President Obama delivered a clear message to Congress Friday — take action to close the U.S. detention facility at Guantanamo Bay, or I may use executive authority to do it myself.
Mr. Obama has succeeded in gradually reducing the number of prisoners at the site. Following the upcoming round of transfers, the population will drop under 100.
But the president has run into stiff resistance in his effort to permanently close the facility and move the remaining prisoners to sites in the U.S. or elsewhere around the world.
At his year-end press conference on Friday afternoon, he flatly told Congress that if they don’t help come up with a solution, he’ll consider using executive authority.
“There’s going to be a challenge there. Now, at the stage that I’m presenting a plan to Congress about how we can close Guantanamo. I’m not going to automatically assume Congress says ‘no.’ I’m not being coy,” Mr. Obama said. “I think we can make a very strong argument that it doesn’t make sense for us to be spending an extra $100, $200, $300, $500 million, $1 billion, to have a secure setting for 50, 60, 70 people. And we will wait until Congress has definitively said ‘no’ to a well-thought-out plan with numbers attached to it before we say something definitive about my executive authority here. I think it’s far preferable if I can get stuff done through Congress.”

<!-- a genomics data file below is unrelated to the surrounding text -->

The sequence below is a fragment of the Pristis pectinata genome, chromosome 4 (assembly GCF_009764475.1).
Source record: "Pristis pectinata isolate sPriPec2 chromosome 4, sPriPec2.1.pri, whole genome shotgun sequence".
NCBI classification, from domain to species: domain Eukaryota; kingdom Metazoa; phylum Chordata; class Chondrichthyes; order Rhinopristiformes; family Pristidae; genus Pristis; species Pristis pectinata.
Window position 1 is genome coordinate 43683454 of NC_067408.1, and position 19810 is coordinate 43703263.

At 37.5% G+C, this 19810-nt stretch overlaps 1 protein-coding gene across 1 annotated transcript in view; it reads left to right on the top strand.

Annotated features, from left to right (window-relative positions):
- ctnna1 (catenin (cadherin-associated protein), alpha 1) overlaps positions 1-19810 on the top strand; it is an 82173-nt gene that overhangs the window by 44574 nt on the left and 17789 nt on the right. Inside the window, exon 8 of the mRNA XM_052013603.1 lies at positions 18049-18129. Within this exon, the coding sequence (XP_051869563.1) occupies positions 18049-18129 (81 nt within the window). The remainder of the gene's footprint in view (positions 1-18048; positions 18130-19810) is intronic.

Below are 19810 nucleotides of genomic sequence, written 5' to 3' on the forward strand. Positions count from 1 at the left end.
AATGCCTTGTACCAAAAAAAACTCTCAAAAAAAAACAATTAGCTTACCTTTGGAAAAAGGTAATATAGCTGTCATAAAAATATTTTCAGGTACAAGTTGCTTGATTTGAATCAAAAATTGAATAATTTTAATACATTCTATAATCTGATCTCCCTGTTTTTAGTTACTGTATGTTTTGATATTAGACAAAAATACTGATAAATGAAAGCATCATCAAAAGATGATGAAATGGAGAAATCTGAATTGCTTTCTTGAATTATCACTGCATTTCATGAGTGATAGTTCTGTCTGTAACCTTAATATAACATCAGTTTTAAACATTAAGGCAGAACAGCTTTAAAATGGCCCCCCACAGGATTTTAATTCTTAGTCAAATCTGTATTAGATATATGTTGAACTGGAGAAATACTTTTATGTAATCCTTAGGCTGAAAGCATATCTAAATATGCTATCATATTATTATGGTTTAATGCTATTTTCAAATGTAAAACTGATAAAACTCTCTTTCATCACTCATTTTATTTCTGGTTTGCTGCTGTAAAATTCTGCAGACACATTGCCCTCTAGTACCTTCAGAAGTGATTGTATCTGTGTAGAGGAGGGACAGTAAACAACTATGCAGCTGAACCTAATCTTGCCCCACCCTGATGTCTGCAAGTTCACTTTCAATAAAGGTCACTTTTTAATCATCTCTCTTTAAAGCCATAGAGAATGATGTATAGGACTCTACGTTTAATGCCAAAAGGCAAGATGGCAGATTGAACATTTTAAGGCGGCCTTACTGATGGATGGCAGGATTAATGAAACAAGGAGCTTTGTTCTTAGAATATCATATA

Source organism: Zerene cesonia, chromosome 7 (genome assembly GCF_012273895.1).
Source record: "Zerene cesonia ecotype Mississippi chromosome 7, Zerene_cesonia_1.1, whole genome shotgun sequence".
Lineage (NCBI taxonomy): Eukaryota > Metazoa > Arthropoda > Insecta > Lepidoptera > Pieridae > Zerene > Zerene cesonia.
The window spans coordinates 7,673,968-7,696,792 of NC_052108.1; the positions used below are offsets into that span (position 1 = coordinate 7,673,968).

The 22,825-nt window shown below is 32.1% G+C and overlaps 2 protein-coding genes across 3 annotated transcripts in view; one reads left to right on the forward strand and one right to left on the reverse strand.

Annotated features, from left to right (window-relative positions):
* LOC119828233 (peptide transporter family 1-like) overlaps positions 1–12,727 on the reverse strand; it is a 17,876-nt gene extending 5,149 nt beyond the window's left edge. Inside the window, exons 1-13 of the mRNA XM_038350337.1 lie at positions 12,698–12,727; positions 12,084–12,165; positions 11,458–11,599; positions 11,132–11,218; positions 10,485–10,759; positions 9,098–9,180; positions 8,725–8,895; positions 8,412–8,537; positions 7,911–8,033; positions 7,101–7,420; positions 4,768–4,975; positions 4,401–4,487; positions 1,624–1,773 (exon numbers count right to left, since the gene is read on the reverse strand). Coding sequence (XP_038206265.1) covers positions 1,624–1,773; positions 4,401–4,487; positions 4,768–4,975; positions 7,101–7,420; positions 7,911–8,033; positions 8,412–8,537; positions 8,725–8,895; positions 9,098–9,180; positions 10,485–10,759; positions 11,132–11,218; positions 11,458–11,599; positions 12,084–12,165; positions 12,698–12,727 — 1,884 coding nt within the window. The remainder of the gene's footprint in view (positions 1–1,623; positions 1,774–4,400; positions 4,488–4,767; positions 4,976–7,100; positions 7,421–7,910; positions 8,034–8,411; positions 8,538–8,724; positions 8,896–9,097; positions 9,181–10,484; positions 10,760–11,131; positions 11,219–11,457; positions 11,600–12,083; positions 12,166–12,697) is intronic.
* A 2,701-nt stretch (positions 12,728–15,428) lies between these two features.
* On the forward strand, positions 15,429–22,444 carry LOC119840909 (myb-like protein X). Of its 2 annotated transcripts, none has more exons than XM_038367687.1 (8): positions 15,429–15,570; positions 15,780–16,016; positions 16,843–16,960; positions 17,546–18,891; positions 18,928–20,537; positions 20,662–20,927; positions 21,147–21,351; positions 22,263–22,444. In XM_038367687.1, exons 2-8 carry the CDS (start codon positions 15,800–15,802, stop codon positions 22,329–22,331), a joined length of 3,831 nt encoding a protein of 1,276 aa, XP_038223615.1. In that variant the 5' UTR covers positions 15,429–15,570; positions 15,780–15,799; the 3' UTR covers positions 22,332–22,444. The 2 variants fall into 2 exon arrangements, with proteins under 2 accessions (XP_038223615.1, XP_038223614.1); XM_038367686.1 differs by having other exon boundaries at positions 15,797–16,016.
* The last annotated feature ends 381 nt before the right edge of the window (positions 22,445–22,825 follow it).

The president also tied the facility to the ongoing fight against the terror group the Islamic State.
“Guantanamo continues to be one of the key magnets for jihadi recruits,” he said.